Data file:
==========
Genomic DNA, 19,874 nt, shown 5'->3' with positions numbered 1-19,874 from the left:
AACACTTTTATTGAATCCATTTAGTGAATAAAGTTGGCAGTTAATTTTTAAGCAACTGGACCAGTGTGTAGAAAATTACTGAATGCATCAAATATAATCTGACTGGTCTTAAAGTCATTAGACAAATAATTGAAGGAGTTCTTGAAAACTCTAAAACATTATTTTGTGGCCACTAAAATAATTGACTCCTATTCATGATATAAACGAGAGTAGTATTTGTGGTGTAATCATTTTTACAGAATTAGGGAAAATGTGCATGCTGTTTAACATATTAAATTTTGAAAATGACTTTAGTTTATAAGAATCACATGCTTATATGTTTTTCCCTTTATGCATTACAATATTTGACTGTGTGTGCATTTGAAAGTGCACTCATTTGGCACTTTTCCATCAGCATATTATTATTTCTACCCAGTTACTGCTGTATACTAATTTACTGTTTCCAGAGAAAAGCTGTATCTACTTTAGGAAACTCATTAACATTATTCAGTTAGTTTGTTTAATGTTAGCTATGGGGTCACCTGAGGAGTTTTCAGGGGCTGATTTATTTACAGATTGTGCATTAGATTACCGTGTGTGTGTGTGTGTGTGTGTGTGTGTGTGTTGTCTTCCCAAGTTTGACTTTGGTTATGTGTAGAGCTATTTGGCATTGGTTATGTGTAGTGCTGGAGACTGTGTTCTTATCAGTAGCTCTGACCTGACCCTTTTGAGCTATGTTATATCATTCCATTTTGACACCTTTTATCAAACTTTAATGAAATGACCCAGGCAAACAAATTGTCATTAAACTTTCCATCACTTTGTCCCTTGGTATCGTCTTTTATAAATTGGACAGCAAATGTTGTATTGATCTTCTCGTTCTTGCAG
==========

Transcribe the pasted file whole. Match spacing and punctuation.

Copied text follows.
Genomic DNA, 19,874 nt, shown 5'->3' with positions numbered 1-19,874 from the left:
AACACTTTTATTGAATCCATTTAGTGAATAAAGTTGGCAGTTAATTTTTAAGCAACTGGACCAGTGTGTAGAAAATTACTGAATGCATCAAATATAATCTGACTGGTCTTAAAGTCATTAGACAAATAATTGAAGGAGTTCTTGAAAACTCTAAAACATTATTTTGTGGCCACTAAAATAATTGACTCCTATTCATGATATAAACGAGAGTAGTATTTGTGGTGTAATCATTTTTACAGAATTAGGGAAAATGTGCATGCTGTTTAACATATTAAATTTTGAAAATGACTTTAGTTTATAAGAATCACATGCTTATATGTTTTTCCCTTTATGCATTACAATATTTGACTGTGTGTGCATTTGAAAGTGCACTCATTTGGCACTTTTCCATCAGCATATTATTATTTCTACCCAGTTACTGCTGTATACTAATTTACTGTTTCCAGAGAAAAGCTGTATCTACTTTAGGAAACTCATTAACATTATTCAGTTAGTTTGTTTAATGTTAGCTATGGGGTCACCTGAGGAGTTTTCAGGGGCTGATTTATTTACAGATTGTGCATTAGATTACCGTGTGTGTGTGTGTGTGTGTGTGTGTGTGTGTTGTCTTCCCAAGTTTGACTTTGGTTATGTGTAGAGCTATTTGGCATTGGTTATGTGTAGTGCTGGAGACTGTGTTCTTATCAGTAGCTCTGACCTGACCCTTTTGAGCTATGTTATATCATTCCATTTTGACACCTTTTATCAAACTTTAATGAAATGACCCAGGCAAACAAATTGTCATTAAACTTTCCATCACTTTGTCCCTTGGTATCGTCTTTTATAAATTGGACAGCAAATGTTGTATTGATCTTCTCGTTCTTGCAG